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by David Greenberg
If asked what type of Jew I am, I would probably say that the best description is a Gastronomic Jew.
When I agreed to write this blog post I assumed we would just have come out of the Jewish holiday season of family meals for Rosh Hashannah, Yom Kippur break fast, and sitting in the Sukkah. We’d be able to look back not only at the CJC Challah making night but at a joyous night of food and merriment at the CJC 50th anniversary gala. We would recall Men’s club meetings with Alan P’s spread of bagels, lox, cream cheese and more. Alas, for the best laid plans.
Even in times of COVID though, CJC continues to excel at food. We continue, thanks to Marlene Trossman’s Grassroots committee, to prepare a monthly meal for a very full shelter. As the weather gets colder this important work will be even more important. A big thank you to all of you who help out (and a chance for more or you to join in.)
We also continue to support our own community with meals for congregants who are sitting Shiva or recovering from illness or injury. The Caring Committee is truly an amazing tribute to putting the Congregation in Columbia Jewish Congregation.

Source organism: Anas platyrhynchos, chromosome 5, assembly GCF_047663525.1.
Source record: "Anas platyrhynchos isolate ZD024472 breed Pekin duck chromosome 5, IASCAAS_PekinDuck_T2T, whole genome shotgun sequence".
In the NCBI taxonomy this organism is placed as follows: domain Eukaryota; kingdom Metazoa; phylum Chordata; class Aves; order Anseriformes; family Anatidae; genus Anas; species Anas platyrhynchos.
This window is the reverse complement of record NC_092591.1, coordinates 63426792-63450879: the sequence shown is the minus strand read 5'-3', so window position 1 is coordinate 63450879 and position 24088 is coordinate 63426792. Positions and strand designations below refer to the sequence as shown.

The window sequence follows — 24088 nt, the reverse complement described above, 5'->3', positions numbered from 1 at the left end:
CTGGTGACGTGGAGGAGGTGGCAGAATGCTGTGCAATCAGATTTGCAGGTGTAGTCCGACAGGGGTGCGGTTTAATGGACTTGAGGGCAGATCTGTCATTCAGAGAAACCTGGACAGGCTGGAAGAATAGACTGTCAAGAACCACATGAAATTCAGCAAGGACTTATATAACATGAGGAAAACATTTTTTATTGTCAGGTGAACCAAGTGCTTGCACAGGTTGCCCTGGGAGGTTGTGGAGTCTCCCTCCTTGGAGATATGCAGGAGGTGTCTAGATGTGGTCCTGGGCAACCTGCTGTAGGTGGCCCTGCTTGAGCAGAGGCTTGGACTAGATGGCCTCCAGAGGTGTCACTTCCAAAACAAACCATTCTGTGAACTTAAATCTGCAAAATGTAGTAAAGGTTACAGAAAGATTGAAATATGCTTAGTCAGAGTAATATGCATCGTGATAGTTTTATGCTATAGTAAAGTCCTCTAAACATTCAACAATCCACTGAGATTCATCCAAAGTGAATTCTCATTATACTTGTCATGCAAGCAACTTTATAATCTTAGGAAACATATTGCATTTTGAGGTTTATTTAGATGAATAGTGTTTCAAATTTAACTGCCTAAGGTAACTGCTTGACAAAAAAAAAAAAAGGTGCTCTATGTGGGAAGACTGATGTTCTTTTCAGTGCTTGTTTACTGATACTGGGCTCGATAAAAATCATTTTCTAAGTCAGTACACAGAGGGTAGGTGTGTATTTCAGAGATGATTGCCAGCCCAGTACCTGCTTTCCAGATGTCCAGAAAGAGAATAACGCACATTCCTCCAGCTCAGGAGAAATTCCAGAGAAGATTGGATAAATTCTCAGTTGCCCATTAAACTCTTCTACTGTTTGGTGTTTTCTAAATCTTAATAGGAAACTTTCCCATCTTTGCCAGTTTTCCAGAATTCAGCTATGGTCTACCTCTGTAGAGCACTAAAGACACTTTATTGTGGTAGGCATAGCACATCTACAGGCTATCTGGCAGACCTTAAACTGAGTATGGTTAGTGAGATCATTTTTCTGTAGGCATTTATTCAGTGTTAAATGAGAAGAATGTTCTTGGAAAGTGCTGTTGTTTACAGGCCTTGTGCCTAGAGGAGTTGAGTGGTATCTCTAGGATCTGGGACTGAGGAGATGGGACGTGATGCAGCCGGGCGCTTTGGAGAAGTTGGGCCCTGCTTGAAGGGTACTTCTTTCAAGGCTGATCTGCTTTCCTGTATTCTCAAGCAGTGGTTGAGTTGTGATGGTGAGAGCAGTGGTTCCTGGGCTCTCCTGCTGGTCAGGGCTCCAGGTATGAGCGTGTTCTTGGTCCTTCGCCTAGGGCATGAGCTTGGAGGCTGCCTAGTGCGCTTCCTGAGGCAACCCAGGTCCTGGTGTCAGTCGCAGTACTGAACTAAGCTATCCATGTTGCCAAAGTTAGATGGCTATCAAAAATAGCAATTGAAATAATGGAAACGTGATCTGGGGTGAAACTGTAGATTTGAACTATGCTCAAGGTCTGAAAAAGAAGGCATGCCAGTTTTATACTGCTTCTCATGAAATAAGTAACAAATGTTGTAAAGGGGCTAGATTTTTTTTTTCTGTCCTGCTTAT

However, other chances to gather and share bread are harder to find. It has been quite a while since I have gotten a quick update on someone’s life while snagging a cracker, piece of fruit, or sweet at a Shabbat Oneg. I know that B’nai Mitzvah, birthdays, and weddings continue to be celebrated but without the unique warmth of a Jewish feast. Happy hour over Zoom is just not the same as meeting in person.
So I look for other ways to find spiritual warmth from food. I am trying to remember to savor at least some of the bites of each meal (every bite is beyond my skill.) While I am enjoying the special tang of orange juice in the morning or an evening ice cream treat I try to remember how lucky I am to have food and to be able to taste and enjoy it. I hope all of you are finding time during these crazy days to stop and enjoy your food, to stop and remember how much we have to thankful for, to stop and remember that you are part of a caring community even if we cannot get together in person. I hope everyone has a Thanksgiving and Chanukah filled with good foods, even if the tables are smaller and some of the family is joining remotely.
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